There are many movies that focus on two people hitching the knot after imbibing too many drinks. In the movie, there may be hurdles that the new couple must jump through to finalize a divorce. Fortunately, these types of marriages are eligible for annulment in real life.
To annul a marriage in Texas, the marriage must be voidable and meet certain criteria.
Annulment versus divorce
According to Texaslawhelp.org, annulment and divorce are two separate things. While a divorce seeks to end a valid marriage, an annulment states that the marriage was never valid in the first place.
An annulment may become complicated when property or children exist between two people. Annulments do not come with the same benefits that divorce does, such as property division.
Marriages that qualify for an annulment
According to FindLaw experts, the following situations are grounds for an annulment because they break Texas law.
- Marriage to someone who is not legally mentally competent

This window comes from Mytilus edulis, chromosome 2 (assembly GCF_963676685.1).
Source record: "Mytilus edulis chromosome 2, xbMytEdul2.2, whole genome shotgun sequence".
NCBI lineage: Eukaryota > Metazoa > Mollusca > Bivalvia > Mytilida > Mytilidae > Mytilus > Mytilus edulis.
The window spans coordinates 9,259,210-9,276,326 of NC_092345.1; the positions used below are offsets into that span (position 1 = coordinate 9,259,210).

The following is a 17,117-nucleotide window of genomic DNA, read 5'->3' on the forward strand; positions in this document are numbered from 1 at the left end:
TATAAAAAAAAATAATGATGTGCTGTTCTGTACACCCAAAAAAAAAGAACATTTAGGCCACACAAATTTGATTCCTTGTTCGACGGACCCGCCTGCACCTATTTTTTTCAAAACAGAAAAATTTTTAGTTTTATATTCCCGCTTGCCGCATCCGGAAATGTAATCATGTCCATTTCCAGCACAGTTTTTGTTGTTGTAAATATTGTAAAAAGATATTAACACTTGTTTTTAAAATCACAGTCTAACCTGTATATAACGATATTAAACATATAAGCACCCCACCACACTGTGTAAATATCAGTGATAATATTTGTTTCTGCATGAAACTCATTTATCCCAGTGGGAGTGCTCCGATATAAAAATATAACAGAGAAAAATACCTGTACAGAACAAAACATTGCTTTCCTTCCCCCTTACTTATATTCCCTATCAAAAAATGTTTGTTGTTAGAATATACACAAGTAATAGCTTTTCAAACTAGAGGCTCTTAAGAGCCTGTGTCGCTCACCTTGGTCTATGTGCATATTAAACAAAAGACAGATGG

- Marriage to a minor under 18
- Marriage to a minor under 14
- Marriage performed under the influence of intoxicants
- Marriage performed under duress or fraudulently
The marriage of a minor under 14 years of age is not legal under Texas law. The marriage of a minor between 16 and 18, however, is legal if the minor’s parents consent to the marriage. Additionally, marriage between family members is never legal.
Other marriages that qualify
In addition to marriages that are not legal, the following situations may also qualify for an annulment:
- One party marries the other while still married to someone else at the time
- One party finalized a divorce within 30 days of the marriage
- Instances where marriage occurs within 72 hours of obtaining a marriage license
For instances where one party becomes married to two or more people, the most recent marriage is the only valid marriage until someone proves otherwise.